Mayor Lois Jackson unveiled an interpretive sign yesterday morning to recognize Delta's once-thriving oyster industry.
The sign is at the site of a former oyster shucking plant at the foot of 112th Street at Boundary Bay.
Unveiled as part of Delta's Heritage Week celebrations, the sign commemorates the plant, which operated from 1941 to 1963 and harvested indigenous oysters and later Atlantic oysters.
The B.C. Packers Ltd. plant employed 30 to 40 people at the height of its operation, Jackson said.
"It was a big operation," she said.
When B.C. Packers moved to the site, it acclaimed Boundary Bay as the "best oyster location on the Pacific."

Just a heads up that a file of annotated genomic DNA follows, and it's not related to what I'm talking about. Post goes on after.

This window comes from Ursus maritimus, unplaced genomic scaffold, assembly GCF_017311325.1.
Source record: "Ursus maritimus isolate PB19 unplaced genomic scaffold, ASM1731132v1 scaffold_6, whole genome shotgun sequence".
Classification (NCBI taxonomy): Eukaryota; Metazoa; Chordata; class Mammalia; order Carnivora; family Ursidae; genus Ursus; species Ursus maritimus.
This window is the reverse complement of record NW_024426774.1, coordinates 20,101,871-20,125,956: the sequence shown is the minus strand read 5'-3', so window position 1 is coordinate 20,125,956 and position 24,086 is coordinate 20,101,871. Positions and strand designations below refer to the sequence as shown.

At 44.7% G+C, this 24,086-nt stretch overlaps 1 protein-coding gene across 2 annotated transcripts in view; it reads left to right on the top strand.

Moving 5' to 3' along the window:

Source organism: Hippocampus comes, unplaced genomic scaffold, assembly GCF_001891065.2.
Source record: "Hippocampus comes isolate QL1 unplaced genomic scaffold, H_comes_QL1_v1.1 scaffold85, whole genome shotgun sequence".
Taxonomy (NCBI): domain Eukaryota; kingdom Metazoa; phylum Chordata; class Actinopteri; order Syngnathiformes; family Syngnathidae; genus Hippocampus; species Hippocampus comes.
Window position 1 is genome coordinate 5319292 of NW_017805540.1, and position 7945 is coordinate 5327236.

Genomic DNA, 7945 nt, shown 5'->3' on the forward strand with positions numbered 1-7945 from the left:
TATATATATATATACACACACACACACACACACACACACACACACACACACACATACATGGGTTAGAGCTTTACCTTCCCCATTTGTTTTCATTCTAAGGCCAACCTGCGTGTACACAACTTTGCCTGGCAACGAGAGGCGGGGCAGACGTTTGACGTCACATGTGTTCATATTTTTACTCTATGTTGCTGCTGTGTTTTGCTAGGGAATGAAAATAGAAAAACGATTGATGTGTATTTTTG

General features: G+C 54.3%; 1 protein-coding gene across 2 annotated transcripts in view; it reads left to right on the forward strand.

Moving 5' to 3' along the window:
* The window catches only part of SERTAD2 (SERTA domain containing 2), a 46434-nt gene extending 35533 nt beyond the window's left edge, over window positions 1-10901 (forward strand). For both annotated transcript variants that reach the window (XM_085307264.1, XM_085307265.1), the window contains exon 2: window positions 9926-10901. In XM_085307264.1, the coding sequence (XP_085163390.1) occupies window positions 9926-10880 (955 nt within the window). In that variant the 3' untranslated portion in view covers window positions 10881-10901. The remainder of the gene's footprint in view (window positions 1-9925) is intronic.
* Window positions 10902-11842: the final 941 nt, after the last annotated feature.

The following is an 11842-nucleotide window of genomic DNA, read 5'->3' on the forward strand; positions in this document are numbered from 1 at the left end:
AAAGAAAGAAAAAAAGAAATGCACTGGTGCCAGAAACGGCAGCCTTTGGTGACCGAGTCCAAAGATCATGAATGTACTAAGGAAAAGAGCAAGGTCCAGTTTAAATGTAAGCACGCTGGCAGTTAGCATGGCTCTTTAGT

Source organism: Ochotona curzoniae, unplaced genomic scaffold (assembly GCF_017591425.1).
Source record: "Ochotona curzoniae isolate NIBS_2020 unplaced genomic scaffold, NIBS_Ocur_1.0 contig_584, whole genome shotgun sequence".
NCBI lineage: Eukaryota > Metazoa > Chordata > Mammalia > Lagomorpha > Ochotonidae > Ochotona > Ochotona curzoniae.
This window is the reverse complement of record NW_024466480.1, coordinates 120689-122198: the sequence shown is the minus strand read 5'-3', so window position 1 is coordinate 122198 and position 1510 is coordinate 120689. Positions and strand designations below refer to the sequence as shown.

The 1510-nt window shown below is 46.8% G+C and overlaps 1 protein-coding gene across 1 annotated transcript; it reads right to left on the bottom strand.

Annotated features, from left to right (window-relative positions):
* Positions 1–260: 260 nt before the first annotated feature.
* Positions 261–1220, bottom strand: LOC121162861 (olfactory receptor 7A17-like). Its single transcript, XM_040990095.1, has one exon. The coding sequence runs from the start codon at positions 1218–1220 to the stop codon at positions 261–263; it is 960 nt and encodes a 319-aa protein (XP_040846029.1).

At the time of its closure the plant contributed to over half of the province's oyster production.
Boundary Bay's tidal and wave action, salinity, oxygen content, augmented by fresh water and silt from surrounding rivers and sloughs, made ideal conditions for oyster propagation.
The plant's closure was brought about due to sewage pollution from the Nicomekl and Serpentine rivers.
The plant and pier were demolished in 1995.
The new sign is a re-creation of an original interpretive sign, completed in 1997, which fell victim to vandalism. Jackson said she hopes the new sign will stand for many years.
Delta's Heritage Week runs from Feb. 18 to 24.
As part of the week, the Cammidge House in Boundary Bay Regional Park is hosting an open house Sunday from 1 to 4 p.m. featuring old photos and vintage cars.